In the second paper, “Implicit LES for supersonic microramp vortex generator: new discoveries and new mechanisms,” Q. Li and C. Liu present the application of an implicitly large eddy simulation (ILES) via fifth-order WENO scheme to study the flow around the microramp vortex generator (MVG) at Mach 2.5 and . A number of new discoveries on the flow around supersonic MVG have been made including spiral points, surface separation topology, source of the momentum deficit, inflection surface, Kelvin-Helmholtz instability, vortex ring generation, ring-shock interaction, 3D recompression shock structure, and influence of MVG decline angles. A new 5-pair-vortex-tube model near the MVG is given based on the ILES observation. The vortex ring-shock interaction is found as the new mechanism of the reduction of the separation zone induced by the shock-boundary layer interaction.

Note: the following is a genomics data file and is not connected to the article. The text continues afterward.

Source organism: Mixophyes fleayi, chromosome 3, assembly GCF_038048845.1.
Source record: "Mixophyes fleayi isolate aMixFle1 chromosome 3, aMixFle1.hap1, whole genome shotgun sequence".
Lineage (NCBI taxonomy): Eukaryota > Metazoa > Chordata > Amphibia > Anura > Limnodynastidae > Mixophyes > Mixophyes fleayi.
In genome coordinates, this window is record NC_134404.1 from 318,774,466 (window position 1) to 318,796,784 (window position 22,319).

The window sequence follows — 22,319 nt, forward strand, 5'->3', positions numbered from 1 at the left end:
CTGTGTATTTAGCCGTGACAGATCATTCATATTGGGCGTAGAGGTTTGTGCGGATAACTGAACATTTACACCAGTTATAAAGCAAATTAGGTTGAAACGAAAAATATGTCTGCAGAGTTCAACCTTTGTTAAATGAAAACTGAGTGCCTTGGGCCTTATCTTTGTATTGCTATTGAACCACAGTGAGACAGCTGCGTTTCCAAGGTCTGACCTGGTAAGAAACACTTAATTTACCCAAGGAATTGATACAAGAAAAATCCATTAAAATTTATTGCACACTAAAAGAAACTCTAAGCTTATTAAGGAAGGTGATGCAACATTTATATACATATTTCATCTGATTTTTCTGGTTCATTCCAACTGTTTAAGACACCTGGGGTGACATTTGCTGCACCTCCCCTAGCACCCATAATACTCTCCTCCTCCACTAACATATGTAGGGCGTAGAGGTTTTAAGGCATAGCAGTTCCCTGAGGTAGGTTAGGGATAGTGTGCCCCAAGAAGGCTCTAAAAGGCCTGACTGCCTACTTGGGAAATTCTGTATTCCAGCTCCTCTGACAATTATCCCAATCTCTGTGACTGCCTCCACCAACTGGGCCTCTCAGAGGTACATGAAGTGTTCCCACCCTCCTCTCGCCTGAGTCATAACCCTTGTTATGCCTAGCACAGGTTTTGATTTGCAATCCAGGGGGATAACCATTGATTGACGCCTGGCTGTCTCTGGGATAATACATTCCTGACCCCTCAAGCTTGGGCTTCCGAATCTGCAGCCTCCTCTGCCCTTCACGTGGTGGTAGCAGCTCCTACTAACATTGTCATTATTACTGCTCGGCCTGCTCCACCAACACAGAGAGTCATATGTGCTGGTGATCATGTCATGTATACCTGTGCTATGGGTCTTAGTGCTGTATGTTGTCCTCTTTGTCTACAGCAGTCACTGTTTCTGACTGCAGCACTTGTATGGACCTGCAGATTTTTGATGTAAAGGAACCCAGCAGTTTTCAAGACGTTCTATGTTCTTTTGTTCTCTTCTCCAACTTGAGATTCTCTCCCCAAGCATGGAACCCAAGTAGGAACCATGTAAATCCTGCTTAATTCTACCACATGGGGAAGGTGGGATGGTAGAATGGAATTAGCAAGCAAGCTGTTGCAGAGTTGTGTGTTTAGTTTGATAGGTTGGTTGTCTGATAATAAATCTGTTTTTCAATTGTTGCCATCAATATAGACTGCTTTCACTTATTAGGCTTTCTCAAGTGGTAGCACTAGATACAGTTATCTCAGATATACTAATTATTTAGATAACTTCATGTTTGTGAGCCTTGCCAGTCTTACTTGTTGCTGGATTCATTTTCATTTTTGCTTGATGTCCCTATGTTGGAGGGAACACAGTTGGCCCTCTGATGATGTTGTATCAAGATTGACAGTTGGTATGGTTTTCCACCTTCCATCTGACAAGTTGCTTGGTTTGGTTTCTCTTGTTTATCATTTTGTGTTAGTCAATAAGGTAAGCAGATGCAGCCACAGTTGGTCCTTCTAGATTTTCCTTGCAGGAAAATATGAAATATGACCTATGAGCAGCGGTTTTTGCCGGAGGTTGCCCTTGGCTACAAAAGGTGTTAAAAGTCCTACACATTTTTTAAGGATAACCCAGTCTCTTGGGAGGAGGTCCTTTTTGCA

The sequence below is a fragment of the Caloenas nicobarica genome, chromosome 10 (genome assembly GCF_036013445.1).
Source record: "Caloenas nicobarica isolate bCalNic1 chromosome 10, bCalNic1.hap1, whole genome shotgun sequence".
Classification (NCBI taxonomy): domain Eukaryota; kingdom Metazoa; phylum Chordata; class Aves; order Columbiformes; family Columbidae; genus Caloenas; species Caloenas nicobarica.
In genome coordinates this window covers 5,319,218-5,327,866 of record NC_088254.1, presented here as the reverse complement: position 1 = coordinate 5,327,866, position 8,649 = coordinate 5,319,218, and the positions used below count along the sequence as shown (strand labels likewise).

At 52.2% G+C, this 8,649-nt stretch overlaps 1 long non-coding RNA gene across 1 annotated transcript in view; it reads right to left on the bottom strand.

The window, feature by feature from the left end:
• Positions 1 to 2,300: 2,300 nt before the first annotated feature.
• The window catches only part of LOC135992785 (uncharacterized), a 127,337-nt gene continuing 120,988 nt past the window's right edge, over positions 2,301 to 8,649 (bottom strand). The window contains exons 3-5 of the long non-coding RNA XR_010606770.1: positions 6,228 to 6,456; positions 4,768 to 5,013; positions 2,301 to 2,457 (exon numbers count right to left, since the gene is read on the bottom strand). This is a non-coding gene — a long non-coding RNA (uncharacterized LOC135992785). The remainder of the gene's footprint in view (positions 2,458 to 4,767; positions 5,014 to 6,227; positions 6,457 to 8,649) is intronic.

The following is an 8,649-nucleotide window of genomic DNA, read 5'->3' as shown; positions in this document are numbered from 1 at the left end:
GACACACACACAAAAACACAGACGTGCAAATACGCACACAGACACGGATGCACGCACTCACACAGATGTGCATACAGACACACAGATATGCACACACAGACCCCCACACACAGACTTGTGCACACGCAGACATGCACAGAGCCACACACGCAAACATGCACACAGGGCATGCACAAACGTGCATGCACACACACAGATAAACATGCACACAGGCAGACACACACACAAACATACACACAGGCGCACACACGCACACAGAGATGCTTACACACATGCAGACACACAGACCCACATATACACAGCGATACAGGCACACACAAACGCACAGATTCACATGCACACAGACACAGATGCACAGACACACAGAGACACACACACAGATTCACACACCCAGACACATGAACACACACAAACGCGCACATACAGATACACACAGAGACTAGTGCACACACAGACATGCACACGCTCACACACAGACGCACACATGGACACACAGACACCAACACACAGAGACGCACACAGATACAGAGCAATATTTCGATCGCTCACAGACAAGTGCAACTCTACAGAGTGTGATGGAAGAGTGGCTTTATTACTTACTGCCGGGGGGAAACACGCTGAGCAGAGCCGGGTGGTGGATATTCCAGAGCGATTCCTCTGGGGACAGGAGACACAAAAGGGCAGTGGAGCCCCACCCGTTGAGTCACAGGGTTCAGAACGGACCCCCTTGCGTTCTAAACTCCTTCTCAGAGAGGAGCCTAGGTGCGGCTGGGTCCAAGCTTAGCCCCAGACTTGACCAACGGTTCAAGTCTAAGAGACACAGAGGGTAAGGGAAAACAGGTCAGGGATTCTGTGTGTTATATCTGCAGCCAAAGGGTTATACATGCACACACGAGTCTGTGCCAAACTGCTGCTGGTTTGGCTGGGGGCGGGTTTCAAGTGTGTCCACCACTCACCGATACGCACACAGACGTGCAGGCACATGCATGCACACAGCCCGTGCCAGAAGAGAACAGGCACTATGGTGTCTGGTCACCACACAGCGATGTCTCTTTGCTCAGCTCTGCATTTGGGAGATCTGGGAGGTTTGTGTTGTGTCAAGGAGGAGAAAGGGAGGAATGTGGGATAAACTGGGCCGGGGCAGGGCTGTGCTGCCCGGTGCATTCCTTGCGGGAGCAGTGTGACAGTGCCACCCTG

In the third paper, “An initial investigation of adjoint-based unstructured grid adaptation for vortical flow simulations,” L. Li presents a CFD method utilizing unstructured grid technology to compute vortical flow around a 65° delta wing with sharp leading edge, specially known as the geometry of the second international vortex flow experiment (VFE-2). The emphasis of this paper is to investigate the effectiveness of an adjoint-base grid adaptation method for unstructured grid in capturing concentrated vortices generated at sharp edges or flow separation lines of lifting surfaces flying at high angles of attack. Earlier vortical flow simulations indicated that the vortex behaviour has been found to be highly dependent on the local grid resolution both on body surface and space. The basic idea of the adjoint-based adaptation method has been to construct a new adaptive sensor in a grid adaptation process with the intent to allocate where the elements should be smaller or larger through the introduction of an adjoint formulation to relate the estimated functional error to local residual errors of both the primal and adjoint solutions.